But God, being rich in mercy, because of the great love with which he loved us, even when we were dead in our trespasses, made us alive together with Christ — by grace you have been saved . . .
Though he was in the form of God, [Jesus] did not count equality with God a thing to be grasped, but emptied himself, by taking the form of a servant, being born in the likeness of men. And being found in human form, he humbled himself by becoming obedient to the point of death, even death on a cross.
In [Jesus] all the fullness of God was pleased to dwell, and through him to reconcile to himself all things, whether on earth or in heaven, making peace by the blood of his Cross.
You, who were dead in your trespasses and the uncircumcision of your flesh, God made alive together with him, having forgiven us all our trespasses, by canceling the record of debt that stood against us with its legal demands. This he set aside, nailing it to the Cross.
When the goodness and loving kindness of God our Savior appeared, he saved us, not because of works done by us in righteousness, but according to his own mercy, by the washing of regeneration and renewal of the Holy Spirit, whom he poured out on us richly through Jesus Christ our Savior, so that being justified by his grace we might become heirs according to the hope of eternal life.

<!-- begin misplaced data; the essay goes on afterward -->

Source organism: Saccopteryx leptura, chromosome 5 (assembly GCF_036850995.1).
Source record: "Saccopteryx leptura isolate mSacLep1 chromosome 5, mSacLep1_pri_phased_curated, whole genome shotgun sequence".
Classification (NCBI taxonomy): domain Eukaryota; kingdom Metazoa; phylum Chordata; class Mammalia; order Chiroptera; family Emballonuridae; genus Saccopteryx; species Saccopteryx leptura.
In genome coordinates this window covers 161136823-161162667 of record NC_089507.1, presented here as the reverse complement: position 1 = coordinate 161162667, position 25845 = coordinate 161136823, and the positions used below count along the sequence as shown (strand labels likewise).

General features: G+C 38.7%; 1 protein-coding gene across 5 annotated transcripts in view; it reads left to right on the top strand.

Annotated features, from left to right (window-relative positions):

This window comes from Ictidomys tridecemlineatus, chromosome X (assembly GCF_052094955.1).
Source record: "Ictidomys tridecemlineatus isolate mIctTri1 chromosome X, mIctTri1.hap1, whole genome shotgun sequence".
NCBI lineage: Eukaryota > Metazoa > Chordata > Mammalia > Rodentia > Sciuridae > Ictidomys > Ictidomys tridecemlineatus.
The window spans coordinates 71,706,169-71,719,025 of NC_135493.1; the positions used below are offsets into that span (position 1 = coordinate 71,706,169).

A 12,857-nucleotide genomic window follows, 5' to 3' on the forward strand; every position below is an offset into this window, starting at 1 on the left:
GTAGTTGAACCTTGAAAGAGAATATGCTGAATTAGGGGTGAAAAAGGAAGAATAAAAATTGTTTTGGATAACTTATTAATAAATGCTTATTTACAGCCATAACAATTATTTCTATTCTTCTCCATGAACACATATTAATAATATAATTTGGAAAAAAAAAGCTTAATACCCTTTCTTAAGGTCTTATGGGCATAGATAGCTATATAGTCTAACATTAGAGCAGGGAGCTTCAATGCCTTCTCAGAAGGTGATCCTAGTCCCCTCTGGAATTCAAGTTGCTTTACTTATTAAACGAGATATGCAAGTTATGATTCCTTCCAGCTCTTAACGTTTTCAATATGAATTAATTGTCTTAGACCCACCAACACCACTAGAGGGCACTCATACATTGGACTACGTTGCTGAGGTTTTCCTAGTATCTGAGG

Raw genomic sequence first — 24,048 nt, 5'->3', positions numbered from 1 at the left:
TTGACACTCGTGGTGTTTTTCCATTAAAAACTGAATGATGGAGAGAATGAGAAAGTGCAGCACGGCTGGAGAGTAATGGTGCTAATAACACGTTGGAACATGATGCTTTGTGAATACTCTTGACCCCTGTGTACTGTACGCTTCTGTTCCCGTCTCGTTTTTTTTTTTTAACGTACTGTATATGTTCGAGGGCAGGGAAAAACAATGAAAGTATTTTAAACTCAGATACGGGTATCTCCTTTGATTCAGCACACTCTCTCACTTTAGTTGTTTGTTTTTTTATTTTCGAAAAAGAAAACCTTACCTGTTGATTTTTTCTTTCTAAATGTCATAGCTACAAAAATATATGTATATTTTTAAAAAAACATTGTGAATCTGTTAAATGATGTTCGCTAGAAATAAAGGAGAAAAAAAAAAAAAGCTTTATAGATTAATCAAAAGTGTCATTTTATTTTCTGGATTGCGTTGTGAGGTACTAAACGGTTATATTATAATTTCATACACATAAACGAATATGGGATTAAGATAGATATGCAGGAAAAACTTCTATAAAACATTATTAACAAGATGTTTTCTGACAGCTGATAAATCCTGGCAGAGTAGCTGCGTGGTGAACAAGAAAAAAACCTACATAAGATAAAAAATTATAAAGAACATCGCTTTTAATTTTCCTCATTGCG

You'll notice that not all of these verses exist post-resurrection, but some are even in the Old Testament. It should also be noted that this list is not exhaustive. The first one on the list is where I'd like to focus for a brief time. The idea that the Gospel didn't exist before Jesus' death/resurrection is not only inaccurate but a dangerous theology that can have a rippling effect through someone's systematic or biblical theology. The Gospel wasn't hard to find before Jesus because it existed in Jesus before the foundations of the world. The Gospel is permeated throughout the Old Testament and even saves many before Christ ever entered our world as a baby boy. The irony is that we could go through every single book of the bible and show that the Gospel exists before Jesus death and resurrection. Jesus' actions on the Cross and conquering the grave fulfilled the Gospel that many put their faith in before the pinnacle event changed our universe forever. There are a few books out that cover each of the books of the bible, but we'll cover one for the sake of example here.